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January 14, 2009—Treasury Secretary Nominee Timothy Geithner's failure to pay
four years’ worth of self-employment taxes for Social Security and Medicare is
absolutely astonishing. And as more details are released, Geithner's actions
seem even more disturbing. According to the New
York Times, Geithner still didn't correct the same type of error for some
years, even after the Internal Revenue Services flagged him for the failure to
pay the taxes in other years. To have him leading the department that manages
the IRS would be a slap in the face to the millions of self-employed Americans
who fulfill their responsibilities to correctly asses their tax burdens.
These disturbing details paint a picture of a nominee who hasn’t been fully
vetted. Unlike previous Treasury Secretary nominees, Geithner had not
distinguished himself as a corporate leader or as an academic economist. His
only significant policy accomplishment has been his role in the Bush-Paulson
bailouts. And disturbing details are emerging about his misjudgments in this
policy area as well. According to the Bloomberg wire service, Geithner pushed
for Citigroup to take over the operations of Wachovia Corp. at taxpayer
expense, even after Wells Fargo’s offer to purchase the firm without taxpayer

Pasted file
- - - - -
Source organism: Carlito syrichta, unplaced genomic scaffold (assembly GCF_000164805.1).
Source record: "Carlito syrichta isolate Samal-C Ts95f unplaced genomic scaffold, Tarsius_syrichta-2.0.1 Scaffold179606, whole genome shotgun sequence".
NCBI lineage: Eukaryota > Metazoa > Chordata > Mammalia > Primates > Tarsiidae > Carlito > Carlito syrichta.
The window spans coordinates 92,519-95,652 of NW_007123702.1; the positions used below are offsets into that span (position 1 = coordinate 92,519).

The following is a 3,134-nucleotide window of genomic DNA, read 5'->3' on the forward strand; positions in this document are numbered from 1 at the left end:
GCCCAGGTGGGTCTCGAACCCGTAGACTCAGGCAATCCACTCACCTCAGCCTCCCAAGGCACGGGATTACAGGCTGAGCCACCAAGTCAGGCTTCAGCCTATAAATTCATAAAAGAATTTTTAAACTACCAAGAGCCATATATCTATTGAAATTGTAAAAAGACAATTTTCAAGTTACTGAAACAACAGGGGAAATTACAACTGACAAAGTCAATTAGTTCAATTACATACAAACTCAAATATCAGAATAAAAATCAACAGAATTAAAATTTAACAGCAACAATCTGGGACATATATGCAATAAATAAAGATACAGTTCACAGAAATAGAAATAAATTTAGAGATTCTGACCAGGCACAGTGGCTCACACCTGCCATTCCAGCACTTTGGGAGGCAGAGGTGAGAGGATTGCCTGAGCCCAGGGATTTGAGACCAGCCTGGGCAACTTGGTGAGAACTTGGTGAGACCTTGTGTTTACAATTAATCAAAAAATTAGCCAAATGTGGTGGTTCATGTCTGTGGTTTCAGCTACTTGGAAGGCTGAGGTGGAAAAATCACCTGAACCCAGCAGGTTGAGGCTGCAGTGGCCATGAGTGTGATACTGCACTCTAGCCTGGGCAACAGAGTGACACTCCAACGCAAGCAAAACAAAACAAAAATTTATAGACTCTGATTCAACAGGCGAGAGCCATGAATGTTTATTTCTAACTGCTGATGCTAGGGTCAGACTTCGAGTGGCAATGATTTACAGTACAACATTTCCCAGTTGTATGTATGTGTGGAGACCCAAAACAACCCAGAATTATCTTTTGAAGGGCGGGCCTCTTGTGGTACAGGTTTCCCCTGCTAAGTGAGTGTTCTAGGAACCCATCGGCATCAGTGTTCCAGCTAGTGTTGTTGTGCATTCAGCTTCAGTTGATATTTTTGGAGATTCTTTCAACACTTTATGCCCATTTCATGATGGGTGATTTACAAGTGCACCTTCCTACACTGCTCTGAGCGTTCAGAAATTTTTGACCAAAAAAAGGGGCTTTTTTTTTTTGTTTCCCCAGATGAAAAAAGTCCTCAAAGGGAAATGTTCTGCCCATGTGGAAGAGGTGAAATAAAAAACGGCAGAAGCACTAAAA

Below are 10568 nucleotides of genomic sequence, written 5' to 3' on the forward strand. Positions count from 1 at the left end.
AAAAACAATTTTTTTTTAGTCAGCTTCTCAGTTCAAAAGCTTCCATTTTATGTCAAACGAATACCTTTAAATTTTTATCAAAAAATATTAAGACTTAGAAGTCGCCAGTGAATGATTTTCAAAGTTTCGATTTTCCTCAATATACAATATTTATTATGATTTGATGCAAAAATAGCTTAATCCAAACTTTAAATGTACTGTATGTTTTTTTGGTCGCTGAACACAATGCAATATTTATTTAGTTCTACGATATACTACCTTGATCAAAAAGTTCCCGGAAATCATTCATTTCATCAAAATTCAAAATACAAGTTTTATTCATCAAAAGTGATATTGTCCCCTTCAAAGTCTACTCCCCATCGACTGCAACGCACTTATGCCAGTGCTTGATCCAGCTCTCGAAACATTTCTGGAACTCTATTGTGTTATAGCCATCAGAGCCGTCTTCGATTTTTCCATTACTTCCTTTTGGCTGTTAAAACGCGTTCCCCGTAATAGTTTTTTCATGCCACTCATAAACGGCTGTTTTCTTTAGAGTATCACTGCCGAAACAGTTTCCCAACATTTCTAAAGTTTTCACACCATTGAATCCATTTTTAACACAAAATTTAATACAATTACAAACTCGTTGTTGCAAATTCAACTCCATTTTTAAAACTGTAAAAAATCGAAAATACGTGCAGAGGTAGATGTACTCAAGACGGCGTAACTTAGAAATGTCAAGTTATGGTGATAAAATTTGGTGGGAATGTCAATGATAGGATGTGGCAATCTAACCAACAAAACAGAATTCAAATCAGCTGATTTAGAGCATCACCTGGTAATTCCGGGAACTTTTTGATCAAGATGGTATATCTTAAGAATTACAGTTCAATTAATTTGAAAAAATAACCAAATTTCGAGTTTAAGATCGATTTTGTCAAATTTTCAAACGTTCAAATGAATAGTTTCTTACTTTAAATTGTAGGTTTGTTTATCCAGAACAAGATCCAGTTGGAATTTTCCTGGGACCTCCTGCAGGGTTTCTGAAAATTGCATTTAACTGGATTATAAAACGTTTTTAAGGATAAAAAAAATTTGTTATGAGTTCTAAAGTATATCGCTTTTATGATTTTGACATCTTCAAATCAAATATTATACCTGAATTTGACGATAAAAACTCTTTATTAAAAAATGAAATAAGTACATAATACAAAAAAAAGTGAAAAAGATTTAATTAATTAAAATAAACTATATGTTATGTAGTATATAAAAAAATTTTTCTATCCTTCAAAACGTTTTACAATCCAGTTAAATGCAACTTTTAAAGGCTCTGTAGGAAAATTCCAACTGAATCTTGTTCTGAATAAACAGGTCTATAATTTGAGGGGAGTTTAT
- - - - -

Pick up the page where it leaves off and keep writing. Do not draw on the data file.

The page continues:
backing. Had Geithner prevailed, who knows how much more trouble the financial
system would be in given Citigroup’s current financial troubles.
President-Elect Barack Obama has nominated many well-qualified candidates to
serve in his administration, and, despite some policy disagreements, CEI
scholars have praised his choices for posts in the Securities and Exchange
Commission, the Federal Communications Commission, and the Department of
Housing and Urban Development. But in this choice for the Treasury Department,
the Obama transition team members clearly dropped the ball. In an effort to
please some on Wall Street and keep the bailouts going, they glossed over their
nominee’s credentials and judgment.
Geithner’s errors and/or misjudgments make him unfit to serve as Secretary of
the Treasury. His nomination should be withdrawn, and, if this does not happen,
he should be voted down by the Senate.
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